When I was about 8 years old I made friends with the three brothers who lived with their mom and dad in a neatly kept home across the creek from us. Back at our house I was the single male between two girls. The much needed boyish shenanigans were calling me. And Lord those boys supplied shenanigans in spades! … Their parents worked more than full time jobs. The boys were often left to their own devices when it came to many things…. And that also included after school meals. I usually had a bowl of cereal at our house when the school day ended … and I was content with that habit. That was until one winter afternoon when I went across the then frozen creek to visit my pals in their basement kitchen and watched them (casually as you please!) frying up egg sandwiches. No adult was there to stop them. Party! The smell of the hot butter, toasted bread and rich eggs caressed my young palate with a seductive power. Goodbye after school cornflakes! Goodbye sugar smacks!
The years passed … as years do. When I was 19 I hitchhiked to Colorado and quickly ran out of money. I got a job working spraying concrete in Kansas pit silo after a chance meeting with a entrepreneurial type in a Sambo’s restaurant in the town of Greeley. He drove the two of us East the next morning in his concrete truck. We passed the time listening to country music and some gospel on his truck’s radio. It was slow going due to the heavy weight of that big, noisy rig. After eight punishing, butt bruising hours he got me checked into a bare bones hotel room in Garden City.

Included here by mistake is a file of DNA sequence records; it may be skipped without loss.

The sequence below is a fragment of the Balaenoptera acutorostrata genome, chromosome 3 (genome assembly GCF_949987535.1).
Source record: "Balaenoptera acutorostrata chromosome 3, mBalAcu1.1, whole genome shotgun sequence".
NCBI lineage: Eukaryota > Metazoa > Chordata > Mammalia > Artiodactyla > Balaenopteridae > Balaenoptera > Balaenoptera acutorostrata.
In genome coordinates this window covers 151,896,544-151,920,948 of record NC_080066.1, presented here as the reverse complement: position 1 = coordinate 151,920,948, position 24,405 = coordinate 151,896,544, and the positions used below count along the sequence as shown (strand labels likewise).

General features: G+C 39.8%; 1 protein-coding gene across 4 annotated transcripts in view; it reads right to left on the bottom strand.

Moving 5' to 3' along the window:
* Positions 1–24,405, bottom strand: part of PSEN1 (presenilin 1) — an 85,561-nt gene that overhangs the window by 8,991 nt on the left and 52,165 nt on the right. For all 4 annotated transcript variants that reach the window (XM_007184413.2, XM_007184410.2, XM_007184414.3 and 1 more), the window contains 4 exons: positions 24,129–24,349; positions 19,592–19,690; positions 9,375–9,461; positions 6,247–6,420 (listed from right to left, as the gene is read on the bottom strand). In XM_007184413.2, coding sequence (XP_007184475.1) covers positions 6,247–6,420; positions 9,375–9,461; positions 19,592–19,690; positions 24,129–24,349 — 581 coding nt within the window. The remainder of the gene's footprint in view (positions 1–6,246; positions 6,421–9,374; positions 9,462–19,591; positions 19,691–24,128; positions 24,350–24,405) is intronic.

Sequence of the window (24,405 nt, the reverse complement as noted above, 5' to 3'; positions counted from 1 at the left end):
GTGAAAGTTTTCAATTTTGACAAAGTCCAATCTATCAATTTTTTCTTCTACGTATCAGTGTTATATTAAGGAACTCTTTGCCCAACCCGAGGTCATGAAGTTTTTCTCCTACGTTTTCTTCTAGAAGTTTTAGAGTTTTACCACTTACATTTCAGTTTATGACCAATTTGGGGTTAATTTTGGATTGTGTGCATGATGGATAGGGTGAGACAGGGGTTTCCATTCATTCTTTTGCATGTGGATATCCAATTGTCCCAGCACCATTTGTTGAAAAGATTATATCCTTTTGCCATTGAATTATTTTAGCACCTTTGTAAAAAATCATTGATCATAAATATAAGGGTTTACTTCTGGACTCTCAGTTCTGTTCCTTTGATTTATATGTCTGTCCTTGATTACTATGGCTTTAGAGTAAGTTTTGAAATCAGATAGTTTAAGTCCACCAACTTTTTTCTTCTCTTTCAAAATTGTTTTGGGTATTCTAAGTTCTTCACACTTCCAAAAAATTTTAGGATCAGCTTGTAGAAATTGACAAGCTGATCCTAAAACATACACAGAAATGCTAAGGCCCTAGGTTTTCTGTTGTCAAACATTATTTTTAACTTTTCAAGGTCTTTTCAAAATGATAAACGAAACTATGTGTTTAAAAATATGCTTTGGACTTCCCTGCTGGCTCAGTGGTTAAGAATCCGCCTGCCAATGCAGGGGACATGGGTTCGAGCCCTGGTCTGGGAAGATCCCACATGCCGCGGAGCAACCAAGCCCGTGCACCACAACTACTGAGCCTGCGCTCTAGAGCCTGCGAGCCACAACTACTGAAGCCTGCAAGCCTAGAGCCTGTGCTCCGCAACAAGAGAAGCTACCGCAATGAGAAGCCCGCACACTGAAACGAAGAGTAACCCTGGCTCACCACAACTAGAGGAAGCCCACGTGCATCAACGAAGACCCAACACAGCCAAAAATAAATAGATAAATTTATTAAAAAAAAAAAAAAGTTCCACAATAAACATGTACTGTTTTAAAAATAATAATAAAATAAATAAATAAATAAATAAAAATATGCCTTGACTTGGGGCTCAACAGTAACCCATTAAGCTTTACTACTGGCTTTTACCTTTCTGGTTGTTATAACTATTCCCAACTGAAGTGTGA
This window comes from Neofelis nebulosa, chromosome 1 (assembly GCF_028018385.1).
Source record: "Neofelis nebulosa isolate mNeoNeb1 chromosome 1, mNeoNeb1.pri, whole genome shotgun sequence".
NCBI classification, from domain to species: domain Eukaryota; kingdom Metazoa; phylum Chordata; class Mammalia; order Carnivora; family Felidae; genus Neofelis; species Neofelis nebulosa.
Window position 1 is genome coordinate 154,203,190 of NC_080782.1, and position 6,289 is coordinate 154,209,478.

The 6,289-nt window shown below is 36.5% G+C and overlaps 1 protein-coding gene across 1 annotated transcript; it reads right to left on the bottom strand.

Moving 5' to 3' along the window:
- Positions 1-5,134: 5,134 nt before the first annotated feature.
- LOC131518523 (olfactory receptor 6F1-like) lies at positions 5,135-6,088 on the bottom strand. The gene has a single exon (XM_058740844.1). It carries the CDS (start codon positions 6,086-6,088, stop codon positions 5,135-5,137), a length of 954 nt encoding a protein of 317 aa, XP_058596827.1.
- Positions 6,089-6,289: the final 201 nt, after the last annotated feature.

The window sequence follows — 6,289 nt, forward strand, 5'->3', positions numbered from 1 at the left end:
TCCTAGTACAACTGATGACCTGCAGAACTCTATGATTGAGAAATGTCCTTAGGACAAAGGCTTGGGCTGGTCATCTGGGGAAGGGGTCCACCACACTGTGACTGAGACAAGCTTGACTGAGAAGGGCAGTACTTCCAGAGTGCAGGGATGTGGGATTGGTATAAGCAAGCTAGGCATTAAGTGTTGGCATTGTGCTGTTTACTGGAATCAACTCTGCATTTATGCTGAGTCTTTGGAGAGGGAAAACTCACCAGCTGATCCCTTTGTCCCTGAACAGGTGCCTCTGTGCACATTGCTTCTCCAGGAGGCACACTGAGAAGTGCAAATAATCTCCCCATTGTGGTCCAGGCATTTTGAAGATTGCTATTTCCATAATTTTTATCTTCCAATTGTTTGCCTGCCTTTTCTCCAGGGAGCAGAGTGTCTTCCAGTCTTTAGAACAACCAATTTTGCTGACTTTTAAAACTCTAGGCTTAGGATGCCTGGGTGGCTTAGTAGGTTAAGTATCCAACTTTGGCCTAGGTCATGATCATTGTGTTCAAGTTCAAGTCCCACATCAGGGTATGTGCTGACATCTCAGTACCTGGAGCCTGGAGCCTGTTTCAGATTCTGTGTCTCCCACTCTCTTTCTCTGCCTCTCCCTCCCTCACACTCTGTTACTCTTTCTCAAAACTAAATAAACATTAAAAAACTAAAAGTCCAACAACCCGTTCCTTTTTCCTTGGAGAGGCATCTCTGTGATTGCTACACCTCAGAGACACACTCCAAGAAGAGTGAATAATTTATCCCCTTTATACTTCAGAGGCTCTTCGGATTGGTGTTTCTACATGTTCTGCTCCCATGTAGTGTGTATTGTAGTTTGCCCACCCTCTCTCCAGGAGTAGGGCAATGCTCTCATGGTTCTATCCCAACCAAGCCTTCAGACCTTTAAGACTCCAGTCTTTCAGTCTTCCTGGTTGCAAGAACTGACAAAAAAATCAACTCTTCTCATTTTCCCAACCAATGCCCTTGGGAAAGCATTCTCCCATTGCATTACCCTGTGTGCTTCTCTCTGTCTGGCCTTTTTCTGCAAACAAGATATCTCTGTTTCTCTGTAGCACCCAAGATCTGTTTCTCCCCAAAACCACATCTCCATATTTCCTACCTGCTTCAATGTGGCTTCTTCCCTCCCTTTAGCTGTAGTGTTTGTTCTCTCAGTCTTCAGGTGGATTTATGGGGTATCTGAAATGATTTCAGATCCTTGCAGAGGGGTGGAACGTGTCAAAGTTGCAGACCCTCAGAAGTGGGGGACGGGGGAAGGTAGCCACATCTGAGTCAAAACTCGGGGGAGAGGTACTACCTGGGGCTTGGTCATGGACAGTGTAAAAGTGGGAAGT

When I got to the work site the next morning I met a group of Mexican laborers that would teach me. So it was them and me. I spoke no Spanish. The work was crushingly hot and dusty. One of the few moments of relief, which provided an almost hallucinatory happiness in the blindingly blue Western Kansas sky, were the chorizo and scrambled egg stuffed tortilla sandwiches they graciously shared with me. Eating them silently with those kind Mexican people took away the dull ache in my concrete spraying … hose shaken limbs.
My career in Kansas lasted about as long as most of my jobs back then. Which is to say… not long at all. Soon after I landed a stint as a hot tar roofer … Clearly I had a penchant for finding truly awful work … I was fired one afternoon for celebrating a work stopping thundershower. Then I started my cooking life in a diner. I began as a breakfast cook. I made pancakes, French toast, omelets, eggs over, eggs up, scrambled eggs and, of course, plenty of egg sandwiches.
The owner of the diner advised me to break the yolk to go in the egg sandwich just at the last moment so that the egg’s yolk set ever so slightly. If you didn’t break it a little the yolk could run out of the bread which the customer’s didn’t like. And if you cooked it any more the yolk was dry and tasteless … which they certainly liked even less…
The discovery of the Egg McMuffin was still a decade away back then. I don’t think they are so touchy about the nature of the yolk.
I’m Norman Van Aken and that’s…. My Word on Food